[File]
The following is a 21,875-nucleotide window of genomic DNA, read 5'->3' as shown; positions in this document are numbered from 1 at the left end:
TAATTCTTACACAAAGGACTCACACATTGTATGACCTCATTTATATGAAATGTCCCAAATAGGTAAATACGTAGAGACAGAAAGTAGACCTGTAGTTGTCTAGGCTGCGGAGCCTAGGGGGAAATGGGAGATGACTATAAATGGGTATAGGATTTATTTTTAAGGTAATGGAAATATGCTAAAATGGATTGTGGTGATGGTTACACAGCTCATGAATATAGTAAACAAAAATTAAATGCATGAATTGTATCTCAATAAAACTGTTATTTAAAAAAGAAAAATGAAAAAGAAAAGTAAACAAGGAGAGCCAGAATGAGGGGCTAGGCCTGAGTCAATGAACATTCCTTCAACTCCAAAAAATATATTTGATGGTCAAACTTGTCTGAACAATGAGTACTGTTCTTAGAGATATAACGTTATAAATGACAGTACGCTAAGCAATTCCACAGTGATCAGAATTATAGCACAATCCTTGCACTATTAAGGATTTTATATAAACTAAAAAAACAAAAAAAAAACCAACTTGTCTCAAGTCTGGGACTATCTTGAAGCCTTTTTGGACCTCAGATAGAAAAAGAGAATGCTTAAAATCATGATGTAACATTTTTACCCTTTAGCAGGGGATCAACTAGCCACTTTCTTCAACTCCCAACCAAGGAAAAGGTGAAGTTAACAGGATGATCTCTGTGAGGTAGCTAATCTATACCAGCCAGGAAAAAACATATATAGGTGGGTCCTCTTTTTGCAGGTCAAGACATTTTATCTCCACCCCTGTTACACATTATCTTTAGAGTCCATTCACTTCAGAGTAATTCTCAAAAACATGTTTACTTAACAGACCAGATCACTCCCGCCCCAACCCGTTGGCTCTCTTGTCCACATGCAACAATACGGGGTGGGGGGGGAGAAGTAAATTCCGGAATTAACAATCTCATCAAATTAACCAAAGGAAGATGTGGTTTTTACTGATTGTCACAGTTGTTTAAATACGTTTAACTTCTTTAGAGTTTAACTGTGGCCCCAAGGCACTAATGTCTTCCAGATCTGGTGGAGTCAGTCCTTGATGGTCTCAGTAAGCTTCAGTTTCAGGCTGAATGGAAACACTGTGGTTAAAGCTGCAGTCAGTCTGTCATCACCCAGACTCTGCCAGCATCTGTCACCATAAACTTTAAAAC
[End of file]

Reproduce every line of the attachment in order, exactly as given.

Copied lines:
The following is a 21,875-nucleotide window of genomic DNA, read 5'->3' as shown; positions in this document are numbered from 1 at the left end:
TAATTCTTACACAAAGGACTCACACATTGTATGACCTCATTTATATGAAATGTCCCAAATAGGTAAATACGTAGAGACAGAAAGTAGACCTGTAGTTGTCTAGGCTGCGGAGCCTAGGGGGAAATGGGAGATGACTATAAATGGGTATAGGATTTATTTTTAAGGTAATGGAAATATGCTAAAATGGATTGTGGTGATGGTTACACAGCTCATGAATATAGTAAACAAAAATTAAATGCATGAATTGTATCTCAATAAAACTGTTATTTAAAAAAGAAAAATGAAAAAGAAAAGTAAACAAGGAGAGCCAGAATGAGGGGCTAGGCCTGAGTCAATGAACATTCCTTCAACTCCAAAAAATATATTTGATGGTCAAACTTGTCTGAACAATGAGTACTGTTCTTAGAGATATAACGTTATAAATGACAGTACGCTAAGCAATTCCACAGTGATCAGAATTATAGCACAATCCTTGCACTATTAAGGATTTTATATAAACTAAAAAAACAAAAAAAAAACCAACTTGTCTCAAGTCTGGGACTATCTTGAAGCCTTTTTGGACCTCAGATAGAAAAAGAGAATGCTTAAAATCATGATGTAACATTTTTACCCTTTAGCAGGGGATCAACTAGCCACTTTCTTCAACTCCCAACCAAGGAAAAGGTGAAGTTAACAGGATGATCTCTGTGAGGTAGCTAATCTATACCAGCCAGGAAAAAACATATATAGGTGGGTCCTCTTTTTGCAGGTCAAGACATTTTATCTCCACCCCTGTTACACATTATCTTTAGAGTCCATTCACTTCAGAGTAATTCTCAAAAACATGTTTACTTAACAGACCAGATCACTCCCGCCCCAACCCGTTGGCTCTCTTGTCCACATGCAACAATACGGGGTGGGGGGGGAGAAGTAAATTCCGGAATTAACAATCTCATCAAATTAACCAAAGGAAGATGTGGTTTTTACTGATTGTCACAGTTGTTTAAATACGTTTAACTTCTTTAGAGTTTAACTGTGGCCCCAAGGCACTAATGTCTTCCAGATCTGGTGGAGTCAGTCCTTGATGGTCTCAGTAAGCTTCAGTTTCAGGCTGAATGGAAACACTGTGGTTAAAGCTGCAGTCAGTCTGTCATCACCCAGACTCTGCCAGCATCTGTCACCATAAACTTTAAAAC